Monday, August 27, 2012

Those Less Fortunate

In psych, most of our patients are homeless.  They were removed from the street for overly bizarre behavior, criminal behavior, or for medical reasons- unresponsive, bleeding, vomiting, and the like.  When they arrive, they are filthy, usually have some external parasites, and a bunch of abrasions and infections in the wounds and on other surfaces.  We won't even mention the internal problems in this posting.

They have only the clothes on their backs.  Literally.  They have a few shirts, usually two coats, ill-fitting pants with holes, no socks, no underwear, and shoes with holes in the soles.  These garments are filthy because the homeless do not have access to washers and dryers.

Taking the last item that a person owns in this world is a very difficult thing to do.  They will battle you to keep their coats, even though it is summertime.  They need their coats for the cold weather.  The streets are below freezing most nights in the winter here, with temperatures sometimes in the single digits.

So most of the staff gives up and doesn't offer them new clothes.  We have new clothes.  They are not beautiful or stylish, but they are clean and functional.  I think we get the irregulars from low-end manufacturers who can't unload the stuff anywhere and "donate" it to the facility for a tax write-off.

A lot of the staff is deeply religious, which strikes me as rather odd, given their behavior.  A lot carry around bibles and read them on the floor (along with their phones).

I tried to use a passage from the Bible to explain why they should help these patients.  This is Matthew 25:34-40 from The Sheep and the Goats.


34 Then the King will say to those on his right, “Come, you who are blessed by my Father; take your inheritance, the kingdom prepared for you since the creation of the world. 35 For I was hungry and you gave me something to eat, I was thirsty and you gave me something to drink, I was a stranger and you invited me in, 36 I needed clothes and you clothed me, I was sick and you looked after me, I was in prison and you came to visit me.”

37 Then the righteous will answer him, “Lord, when did we see you hungry and feed you, or thirsty and give you something to drink? 38 When did we see you a stranger and invite you in, or needing clothes and clothe you? 39 When did we see you sick or in prison and go to visit you?”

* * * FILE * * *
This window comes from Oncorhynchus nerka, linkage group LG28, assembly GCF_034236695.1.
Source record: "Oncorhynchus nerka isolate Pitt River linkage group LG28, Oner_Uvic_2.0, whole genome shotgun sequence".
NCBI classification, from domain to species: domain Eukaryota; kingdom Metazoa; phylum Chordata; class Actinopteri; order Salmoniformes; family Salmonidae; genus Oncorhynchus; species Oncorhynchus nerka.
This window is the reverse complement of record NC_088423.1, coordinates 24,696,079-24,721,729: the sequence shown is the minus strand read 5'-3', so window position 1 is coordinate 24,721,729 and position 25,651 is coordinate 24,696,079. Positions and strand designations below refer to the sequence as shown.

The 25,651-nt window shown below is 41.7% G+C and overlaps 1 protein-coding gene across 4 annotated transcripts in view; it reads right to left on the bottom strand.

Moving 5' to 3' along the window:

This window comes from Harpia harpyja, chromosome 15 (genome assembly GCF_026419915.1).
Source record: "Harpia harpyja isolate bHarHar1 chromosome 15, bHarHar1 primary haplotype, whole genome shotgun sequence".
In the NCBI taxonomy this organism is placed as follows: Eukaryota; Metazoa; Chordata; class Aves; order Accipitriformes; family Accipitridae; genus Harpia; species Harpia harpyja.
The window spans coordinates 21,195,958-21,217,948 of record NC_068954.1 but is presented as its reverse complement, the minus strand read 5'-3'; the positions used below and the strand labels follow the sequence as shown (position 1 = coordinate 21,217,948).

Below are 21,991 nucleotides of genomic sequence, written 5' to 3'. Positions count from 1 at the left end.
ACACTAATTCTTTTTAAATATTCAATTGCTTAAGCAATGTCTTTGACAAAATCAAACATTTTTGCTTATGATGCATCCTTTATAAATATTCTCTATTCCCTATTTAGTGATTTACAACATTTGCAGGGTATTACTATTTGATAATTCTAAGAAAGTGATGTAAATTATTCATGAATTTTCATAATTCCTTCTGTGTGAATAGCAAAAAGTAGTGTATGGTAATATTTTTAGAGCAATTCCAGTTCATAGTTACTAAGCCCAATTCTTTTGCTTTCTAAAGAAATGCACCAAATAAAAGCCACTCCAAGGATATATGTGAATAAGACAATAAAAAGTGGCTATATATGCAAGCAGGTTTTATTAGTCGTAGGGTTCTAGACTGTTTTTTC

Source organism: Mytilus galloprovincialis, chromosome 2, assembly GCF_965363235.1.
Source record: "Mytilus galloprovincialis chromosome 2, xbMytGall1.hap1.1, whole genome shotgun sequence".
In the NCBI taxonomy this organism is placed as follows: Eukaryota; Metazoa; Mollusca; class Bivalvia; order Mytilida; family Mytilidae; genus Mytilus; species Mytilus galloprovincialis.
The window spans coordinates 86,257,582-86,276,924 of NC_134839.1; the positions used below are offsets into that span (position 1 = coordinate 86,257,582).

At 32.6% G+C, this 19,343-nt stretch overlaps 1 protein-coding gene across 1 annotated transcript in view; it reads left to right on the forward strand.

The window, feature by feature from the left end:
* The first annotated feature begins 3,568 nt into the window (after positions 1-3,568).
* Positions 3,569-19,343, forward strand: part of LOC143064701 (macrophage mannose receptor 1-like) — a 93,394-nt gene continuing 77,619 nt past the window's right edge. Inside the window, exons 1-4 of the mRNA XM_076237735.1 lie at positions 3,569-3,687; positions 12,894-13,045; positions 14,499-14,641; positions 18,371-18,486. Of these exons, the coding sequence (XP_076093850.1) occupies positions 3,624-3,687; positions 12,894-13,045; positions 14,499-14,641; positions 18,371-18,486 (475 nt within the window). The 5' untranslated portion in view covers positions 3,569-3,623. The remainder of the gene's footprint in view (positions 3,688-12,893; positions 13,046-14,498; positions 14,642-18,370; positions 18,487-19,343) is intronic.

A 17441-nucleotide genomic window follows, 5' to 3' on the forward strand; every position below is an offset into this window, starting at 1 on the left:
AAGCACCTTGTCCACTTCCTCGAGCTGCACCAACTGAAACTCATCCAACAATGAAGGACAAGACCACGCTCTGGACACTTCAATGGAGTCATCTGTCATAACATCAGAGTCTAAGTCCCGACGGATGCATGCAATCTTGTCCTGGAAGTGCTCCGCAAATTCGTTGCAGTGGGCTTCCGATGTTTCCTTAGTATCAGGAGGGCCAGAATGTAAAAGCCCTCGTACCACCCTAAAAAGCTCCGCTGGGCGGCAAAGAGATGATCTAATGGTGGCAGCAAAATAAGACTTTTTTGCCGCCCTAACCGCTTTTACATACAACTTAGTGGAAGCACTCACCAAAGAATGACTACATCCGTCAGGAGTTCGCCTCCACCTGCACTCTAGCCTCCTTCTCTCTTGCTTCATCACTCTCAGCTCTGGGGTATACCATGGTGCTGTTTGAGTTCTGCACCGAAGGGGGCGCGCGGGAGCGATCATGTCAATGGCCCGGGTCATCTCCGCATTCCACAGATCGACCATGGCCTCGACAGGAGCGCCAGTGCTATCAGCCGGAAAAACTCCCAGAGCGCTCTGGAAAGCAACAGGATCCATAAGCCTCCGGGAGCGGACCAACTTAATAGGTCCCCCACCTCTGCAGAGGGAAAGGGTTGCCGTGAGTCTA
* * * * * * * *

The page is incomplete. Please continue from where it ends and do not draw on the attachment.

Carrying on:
40 The King will reply, “Truly I tell you, whatever you did for one of the least of these brothers and sisters of mine, you did for me.”

I read this passage to them from one of their own Bibles. I explained that when you clothe, feed, and care for a patient in need, you are doing this for God. The patients were sent to us so that we may demonstrate how we would care for the Lord.

There were oohs and aahs. Has their behavior changed? No.

Saturday, August 25, 2012

Psych Hospital Tidbit: Plastic Utensils Only


And I carry my own real fork with me.

Only plastic utensils are permitted on the ward- and they must be accounted for after the meal is over!  Like counting instruments in the Operating Room before closing up the patient, yes?

Friday, August 24, 2012

Empty Black Hole Instead of a Brain


The striking features of most of my patients is their lack of impulse control and their overwhelming sense of entitlement.  "I want juice.  Give me juice.  Oh my God.  I just asked her for some juice and she is still sitting there, when she should have been getting my juice."

Because of the incessant demands, we are not permitted to give patients anything outside their schedule:  pills, meals, afternoon and evening snacks.  No extra food.  No pens, books, notebooks, music, hair pins, combs, lotion, towels, and on and on.  They don't stop with a laundry list of demands.  If you give in and give them what they have been repeatedly asking for, they are satisfied at most for five seconds.  Then they start the barrage of demands for the next random item on their list.  "Can I use the phone?  I want to call my mother.  I don't know her number.  Can you look it up?  Is it in my chart?  Can you just call my sister instead and tell her to bring me Burger King to eat.  No.  Make that McDonald's.  And tell her that I want my X Box here.  I can have that here.  My doctor at the other hospital said that you would let me play X Box, but so far, you have not given me an X Box, so you have to call my sister to get me one."  They then follow me around, demanding to know why I have not called the sister yet.